Posted in Railways on Saturday 28th March 2009 at 10:43pm
I didn't seem to have been asleep for more than a few moments when I woke. I pottered carefully around the hotel room, trying to avoid the creaky floorboards as I prepared to depart. Despite the fairly good weather yesterday, the morning was drizzly and cold, and I was amazed to see scantily dressed revellers still making their way home through the city as I trudged to the station, still aching from the exertions of the past couple of days. Arrived to find the stock for the tour already in platform 6. No sign of coffee at this early hour, so made my way down to the platform where 37401 sat at the head of a long rake of coaches. It has to be said that few tours in recent times have attracted the attention this one has prior to running. Simply proposing a pair of DBS Class 37s seems to have brought undeserved criticism for Pathfinder, and the sheer weight of (sometimes bizarre) speculation about what would show up on the day has resulted in unprecedented publicity! In the event, with 37406 not quite ready at Eastleigh (but reportedly possibly joining the train later) we set off with a single locomotive. 37401, much patched up since last appearing, was clearly up to the job and we made a thunderous exit from Nottingham. With fairly generous timings we made our way via Leicester and Nuneaton to Birmingham and then down the Lickey to Gloucester. Even at this early stage speculation was beginning about what arrangements would be made for getting back up the bank in the evening. At Gloucester, hopped out for a photograph and a chance to grab drinks, as with no buffet car in the formation due to a failure at Eastleigh and since the hot food kitchen car was producing long queues, getting coffee was proving tricky.
Despite the cancellation of our break at Newport, timings hadn't been adjusted. Thus we had plenty of time for the run down to Uskmouth. First though, 08567 was attached to the rear of the train. Whilst we were waiting, and rather unexpectedly, a trolley suddenly appeared selling drinks and snacks - it's first appearance in twelve hours of the tour, despite it's fairly regular trips through standard class. Took advantage of refreshments, and enjoyed the slow transit of the branch to Uskmouth which provided amazing views of the Transporter Bridge. Contrary to some opinions expressed on the web before the trip, we made it all the way to the gates of Fifoots Power Station before reversing, with the shunter dragging us back into East Usk for a long wait before heading back into Newport.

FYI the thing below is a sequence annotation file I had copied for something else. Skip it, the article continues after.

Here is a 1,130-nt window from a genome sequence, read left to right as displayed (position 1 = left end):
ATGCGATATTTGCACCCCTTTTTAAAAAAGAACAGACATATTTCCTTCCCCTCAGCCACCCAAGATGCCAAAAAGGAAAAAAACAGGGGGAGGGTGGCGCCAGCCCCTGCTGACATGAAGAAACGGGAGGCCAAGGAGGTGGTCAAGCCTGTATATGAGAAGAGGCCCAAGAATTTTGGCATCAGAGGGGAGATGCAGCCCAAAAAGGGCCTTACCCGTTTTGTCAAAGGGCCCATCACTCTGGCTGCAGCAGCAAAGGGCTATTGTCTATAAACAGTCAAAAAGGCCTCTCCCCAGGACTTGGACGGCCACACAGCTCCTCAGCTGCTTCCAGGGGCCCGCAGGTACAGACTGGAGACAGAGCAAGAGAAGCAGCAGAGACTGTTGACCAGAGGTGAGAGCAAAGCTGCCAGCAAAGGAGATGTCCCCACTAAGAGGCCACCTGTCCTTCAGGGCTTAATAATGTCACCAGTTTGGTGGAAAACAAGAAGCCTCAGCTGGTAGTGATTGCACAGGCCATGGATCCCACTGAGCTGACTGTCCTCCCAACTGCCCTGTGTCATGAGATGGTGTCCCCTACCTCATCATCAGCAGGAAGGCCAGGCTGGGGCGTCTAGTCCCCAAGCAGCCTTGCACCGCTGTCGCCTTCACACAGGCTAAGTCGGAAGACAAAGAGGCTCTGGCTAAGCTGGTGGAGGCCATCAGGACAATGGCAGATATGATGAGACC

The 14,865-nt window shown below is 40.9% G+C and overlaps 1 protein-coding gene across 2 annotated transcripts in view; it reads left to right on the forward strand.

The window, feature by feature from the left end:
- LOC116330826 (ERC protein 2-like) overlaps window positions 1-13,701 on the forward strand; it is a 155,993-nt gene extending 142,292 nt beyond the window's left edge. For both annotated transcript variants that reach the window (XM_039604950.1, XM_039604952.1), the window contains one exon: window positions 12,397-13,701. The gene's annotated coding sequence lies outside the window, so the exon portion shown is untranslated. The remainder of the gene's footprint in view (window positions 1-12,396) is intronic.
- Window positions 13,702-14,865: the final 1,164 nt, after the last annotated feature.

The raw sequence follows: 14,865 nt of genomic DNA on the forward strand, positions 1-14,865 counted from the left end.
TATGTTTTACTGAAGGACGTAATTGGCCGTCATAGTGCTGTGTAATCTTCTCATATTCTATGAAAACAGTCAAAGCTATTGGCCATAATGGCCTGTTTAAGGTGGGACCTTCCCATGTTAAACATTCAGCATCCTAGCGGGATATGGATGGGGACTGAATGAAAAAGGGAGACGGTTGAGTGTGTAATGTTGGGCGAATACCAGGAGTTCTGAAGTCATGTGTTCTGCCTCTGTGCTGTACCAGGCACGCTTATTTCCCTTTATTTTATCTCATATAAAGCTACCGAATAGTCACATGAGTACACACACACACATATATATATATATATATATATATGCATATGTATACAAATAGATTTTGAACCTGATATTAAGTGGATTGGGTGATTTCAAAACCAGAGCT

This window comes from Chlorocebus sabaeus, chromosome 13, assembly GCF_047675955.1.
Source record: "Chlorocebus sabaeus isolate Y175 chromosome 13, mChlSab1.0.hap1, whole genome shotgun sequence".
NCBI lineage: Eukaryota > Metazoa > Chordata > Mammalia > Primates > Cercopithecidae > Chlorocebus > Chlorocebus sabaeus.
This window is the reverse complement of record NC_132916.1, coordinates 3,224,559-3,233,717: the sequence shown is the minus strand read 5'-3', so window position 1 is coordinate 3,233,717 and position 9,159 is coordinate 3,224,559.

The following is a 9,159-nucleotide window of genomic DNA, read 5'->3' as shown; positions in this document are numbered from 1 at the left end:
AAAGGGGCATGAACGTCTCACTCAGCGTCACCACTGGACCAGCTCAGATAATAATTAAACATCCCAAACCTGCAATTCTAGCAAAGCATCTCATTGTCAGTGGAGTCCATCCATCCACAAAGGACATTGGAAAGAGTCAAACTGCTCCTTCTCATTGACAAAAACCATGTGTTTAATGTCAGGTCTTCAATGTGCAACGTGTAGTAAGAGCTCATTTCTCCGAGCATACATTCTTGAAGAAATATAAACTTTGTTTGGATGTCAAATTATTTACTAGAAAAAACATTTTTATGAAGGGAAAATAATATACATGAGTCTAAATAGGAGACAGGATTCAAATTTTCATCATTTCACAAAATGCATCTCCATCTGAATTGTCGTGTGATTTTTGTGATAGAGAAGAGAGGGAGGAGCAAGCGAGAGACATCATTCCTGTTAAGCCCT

Again, the briefest of stops while men working on the new signal gantries looked fairly worried at the site of a large group of enthusiasts charging towards the platform end for a shot of the shunter, sadly one I didn't get the chance for. As the sun began to set, enjoyed a further run beside the Severn into Gloucester where I watched 37401 roar off into the darkness towards the Lickey, where it was expected a banking engine would be provided. Grabbed a much needed coffee just before the buffet closed for the evening and settled into the Weymouth train for a run back into Bristol among the glamourous folks heading for their night out. Not sure what they made of an exhausted, bedraggled looking character with a huge rucksack? Changed at Temple Meads and headed under the station to the Rail Replacement Bus stop. Spotted a familiar face, and enjoyed a surreal chat with Mr Solomon all the way home to Highbridge. A strange end to a varied and interesting weekend away. Quite how I'm going to explain all this when someone asks "good weekend?" at work on Monday, I'm not sure!
Posted in Railways on Saturday 21st March 2009 at 9:20pm
In some ways I'm not sure that today's trip warrants a long descriptive entry. It was, in most ways, a fairly unremarkable and relaxing day out on the rails. It was a last chance for a while at least, to spend a Saturday exactly how I like - getting up obscenely early and taking some convoluted trek around the UK. If it wasn't for the engineering work which I've been grumbling about for months now bearing down upon the area next week, I would probably not have done much differently in terms of my planned trip - but it felt important to put some miles under my belt today. I managed 499 exactly - so perhaps a mention here is deserved after all?